Creating the American West in Art Rides Into the Frist This March

Now that the stunning Albrecht Dürer engravings, etchings and woodcuts have moved on from the Frist Art Museum, the Upper-Level Galleries will soon reopen with Creating the American West in Art, an engaging new exhibit featuring nearly 80 paintings and sculptures from an oft-mythologized period and setting of American history.

The works on display, from such exemplary artists as Thomas Moran, Robert Henri, Frank Tenney Johnson, C.M. Russell, Frederic Remington, John Sloan and Maynard Dixon, depict an assortment of quintessential motifs as the people, landscapes and wildlife of the American West. Spanning 124 years, from 1822-1946, the exhibit will celebrate the artistry and the culture while also exploring the period’s problematic relationships with Indigenous people and cultures.

Creating the American West in Art will be on display in the Upper-Level Galleries from March 5 to June 27, in cooperation with the Petrie Institute of Western American Art, part of the Denver Art Museum. An accompanying virtual lecture, "Rethinking the Boundaries of Western American Art," presented by Thomas Brent Smith, director and curator of the Petrie Institute, will take place via Zoom at 5:30 p.m. on opening day. And don’t miss out on the related installment of “Frist at Home” for a closer look at some of the works on display with Frist docents and other art-lovers on March 11 at 1:30 p.m.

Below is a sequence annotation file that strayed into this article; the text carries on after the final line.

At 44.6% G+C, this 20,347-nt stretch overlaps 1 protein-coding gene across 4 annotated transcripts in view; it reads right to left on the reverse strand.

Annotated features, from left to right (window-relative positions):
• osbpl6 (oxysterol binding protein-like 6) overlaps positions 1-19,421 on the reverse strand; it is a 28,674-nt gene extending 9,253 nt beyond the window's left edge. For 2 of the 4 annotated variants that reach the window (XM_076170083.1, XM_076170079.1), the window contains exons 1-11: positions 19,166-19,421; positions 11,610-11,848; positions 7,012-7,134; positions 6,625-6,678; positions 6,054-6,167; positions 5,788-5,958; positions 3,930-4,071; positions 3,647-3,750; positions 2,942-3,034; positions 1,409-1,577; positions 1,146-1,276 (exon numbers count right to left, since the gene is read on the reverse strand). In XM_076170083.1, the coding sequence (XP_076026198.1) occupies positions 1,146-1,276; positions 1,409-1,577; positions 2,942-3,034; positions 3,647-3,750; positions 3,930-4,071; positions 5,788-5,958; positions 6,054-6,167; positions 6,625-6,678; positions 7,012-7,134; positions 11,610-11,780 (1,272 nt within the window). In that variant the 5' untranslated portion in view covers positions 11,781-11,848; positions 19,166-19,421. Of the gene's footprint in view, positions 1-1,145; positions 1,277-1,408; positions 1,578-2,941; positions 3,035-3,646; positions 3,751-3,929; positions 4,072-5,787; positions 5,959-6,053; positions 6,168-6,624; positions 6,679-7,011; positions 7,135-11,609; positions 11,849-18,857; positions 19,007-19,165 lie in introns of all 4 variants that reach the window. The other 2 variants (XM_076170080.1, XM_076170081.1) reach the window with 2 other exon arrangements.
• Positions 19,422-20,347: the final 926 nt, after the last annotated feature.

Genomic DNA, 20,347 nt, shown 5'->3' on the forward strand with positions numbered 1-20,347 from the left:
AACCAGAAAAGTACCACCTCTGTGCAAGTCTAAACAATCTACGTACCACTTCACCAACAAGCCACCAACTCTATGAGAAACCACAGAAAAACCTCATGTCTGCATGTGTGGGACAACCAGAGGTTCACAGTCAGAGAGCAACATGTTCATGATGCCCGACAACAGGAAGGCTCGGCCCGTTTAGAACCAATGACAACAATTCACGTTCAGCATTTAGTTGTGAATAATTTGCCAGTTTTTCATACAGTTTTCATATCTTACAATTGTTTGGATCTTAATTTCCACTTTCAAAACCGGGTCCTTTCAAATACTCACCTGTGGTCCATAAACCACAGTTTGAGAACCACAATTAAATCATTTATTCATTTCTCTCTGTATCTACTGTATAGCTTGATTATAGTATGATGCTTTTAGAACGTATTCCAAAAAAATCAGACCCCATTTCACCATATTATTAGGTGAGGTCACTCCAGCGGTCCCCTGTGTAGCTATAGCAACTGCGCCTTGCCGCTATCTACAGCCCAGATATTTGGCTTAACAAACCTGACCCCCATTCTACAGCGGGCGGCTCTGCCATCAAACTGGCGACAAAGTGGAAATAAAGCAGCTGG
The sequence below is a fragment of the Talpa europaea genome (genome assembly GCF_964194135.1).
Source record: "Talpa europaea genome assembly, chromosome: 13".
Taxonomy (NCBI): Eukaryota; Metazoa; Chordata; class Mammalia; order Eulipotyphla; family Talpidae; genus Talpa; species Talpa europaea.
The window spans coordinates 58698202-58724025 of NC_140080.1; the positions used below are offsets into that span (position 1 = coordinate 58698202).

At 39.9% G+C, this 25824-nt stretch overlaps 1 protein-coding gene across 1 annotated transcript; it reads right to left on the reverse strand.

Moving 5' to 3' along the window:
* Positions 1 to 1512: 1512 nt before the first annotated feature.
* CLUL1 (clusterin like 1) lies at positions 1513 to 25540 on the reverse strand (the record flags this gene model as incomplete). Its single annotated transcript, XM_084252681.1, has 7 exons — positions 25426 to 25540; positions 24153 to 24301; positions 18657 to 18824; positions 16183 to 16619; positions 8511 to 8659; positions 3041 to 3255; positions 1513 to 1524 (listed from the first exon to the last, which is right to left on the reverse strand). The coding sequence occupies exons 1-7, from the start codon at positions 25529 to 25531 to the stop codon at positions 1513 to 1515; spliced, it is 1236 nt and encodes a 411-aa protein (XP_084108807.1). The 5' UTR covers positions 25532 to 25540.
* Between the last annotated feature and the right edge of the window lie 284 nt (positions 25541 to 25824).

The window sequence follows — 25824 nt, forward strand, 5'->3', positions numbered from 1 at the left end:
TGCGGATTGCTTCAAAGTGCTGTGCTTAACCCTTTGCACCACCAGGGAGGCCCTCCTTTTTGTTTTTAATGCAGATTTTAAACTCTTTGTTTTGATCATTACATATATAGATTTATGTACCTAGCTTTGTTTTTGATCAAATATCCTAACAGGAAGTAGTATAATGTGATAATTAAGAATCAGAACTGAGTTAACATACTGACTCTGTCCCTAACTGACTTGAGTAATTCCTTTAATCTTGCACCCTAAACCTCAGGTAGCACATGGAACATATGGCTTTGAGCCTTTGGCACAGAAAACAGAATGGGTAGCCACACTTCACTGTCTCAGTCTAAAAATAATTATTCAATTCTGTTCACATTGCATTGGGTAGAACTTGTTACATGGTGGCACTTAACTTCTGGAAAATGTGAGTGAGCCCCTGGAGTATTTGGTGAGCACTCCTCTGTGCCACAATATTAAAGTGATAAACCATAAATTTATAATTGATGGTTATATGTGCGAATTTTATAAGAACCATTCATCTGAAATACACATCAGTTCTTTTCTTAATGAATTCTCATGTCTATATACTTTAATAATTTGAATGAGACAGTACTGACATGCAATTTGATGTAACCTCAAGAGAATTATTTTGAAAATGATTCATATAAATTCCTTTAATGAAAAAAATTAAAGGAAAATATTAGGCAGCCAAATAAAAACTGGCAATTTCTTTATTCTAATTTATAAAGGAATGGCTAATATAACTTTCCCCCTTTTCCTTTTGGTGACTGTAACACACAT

For more information on the exhibit or to reserve your tickets, visit fristartmuseum.org.

Maynard Dixon. Wide Lands of the Navajo, 1945. Oil on canvas board, 24 x 38 in. Denver Art Museum: Roath Collection, 2013.100